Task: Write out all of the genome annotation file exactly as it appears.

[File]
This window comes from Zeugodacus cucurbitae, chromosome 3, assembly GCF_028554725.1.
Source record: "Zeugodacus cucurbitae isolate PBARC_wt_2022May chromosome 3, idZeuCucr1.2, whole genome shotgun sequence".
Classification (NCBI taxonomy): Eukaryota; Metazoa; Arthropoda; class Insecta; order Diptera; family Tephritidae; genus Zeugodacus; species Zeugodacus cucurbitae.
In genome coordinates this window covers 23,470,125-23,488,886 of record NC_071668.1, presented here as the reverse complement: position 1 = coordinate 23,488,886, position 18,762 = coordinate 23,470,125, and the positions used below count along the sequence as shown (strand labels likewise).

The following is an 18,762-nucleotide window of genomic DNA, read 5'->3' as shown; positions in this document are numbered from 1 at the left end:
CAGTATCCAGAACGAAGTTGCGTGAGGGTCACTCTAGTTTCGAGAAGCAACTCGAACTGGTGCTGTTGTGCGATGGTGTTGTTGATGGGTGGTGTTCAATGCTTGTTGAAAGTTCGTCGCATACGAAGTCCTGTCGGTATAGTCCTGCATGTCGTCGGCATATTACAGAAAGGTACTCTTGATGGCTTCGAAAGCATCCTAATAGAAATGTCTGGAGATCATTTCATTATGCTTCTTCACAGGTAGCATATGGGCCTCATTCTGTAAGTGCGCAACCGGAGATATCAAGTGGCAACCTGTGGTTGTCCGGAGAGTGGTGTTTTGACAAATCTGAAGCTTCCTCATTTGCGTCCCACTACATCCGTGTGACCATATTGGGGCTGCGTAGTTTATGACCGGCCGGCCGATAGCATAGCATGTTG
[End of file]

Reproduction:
This window comes from Zeugodacus cucurbitae, chromosome 3, assembly GCF_028554725.1.
Source record: "Zeugodacus cucurbitae isolate PBARC_wt_2022May chromosome 3, idZeuCucr1.2, whole genome shotgun sequence".
Classification (NCBI taxonomy): Eukaryota; Metazoa; Arthropoda; class Insecta; order Diptera; family Tephritidae; genus Zeugodacus; species Zeugodacus cucurbitae.
In genome coordinates this window covers 23,470,125-23,488,886 of record NC_071668.1, presented here as the reverse complement: position 1 = coordinate 23,488,886, position 18,762 = coordinate 23,470,125, and the positions used below count along the sequence as shown (strand labels likewise).

The following is an 18,762-nucleotide window of genomic DNA, read 5'->3' as shown; positions in this document are numbered from 1 at the left end:
CAGTATCCAGAACGAAGTTGCGTGAGGGTCACTCTAGTTTCGAGAAGCAACTCGAACTGGTGCTGTTGTGCGATGGTGTTGTTGATGGGTGGTGTTCAATGCTTGTTGAAAGTTCGTCGCATACGAAGTCCTGTCGGTATAGTCCTGCATGTCGTCGGCATATTACAGAAAGGTACTCTTGATGGCTTCGAAAGCATCCTAATAGAAATGTCTGGAGATCATTTCATTATGCTTCTTCACAGGTAGCATATGGGCCTCATTCTGTAAGTGCGCAACCGGAGATATCAAGTGGCAACCTGTGGTTGTCCGGAGAGTGGTGTTTTGACAAATCTGAAGCTTCCTCATTTGCGTCCCACTACATCCGTGTGACCATATTGGGGCTGCGTAGTTTATGACCGGCCGGCCGATAGCATAGCATGTTG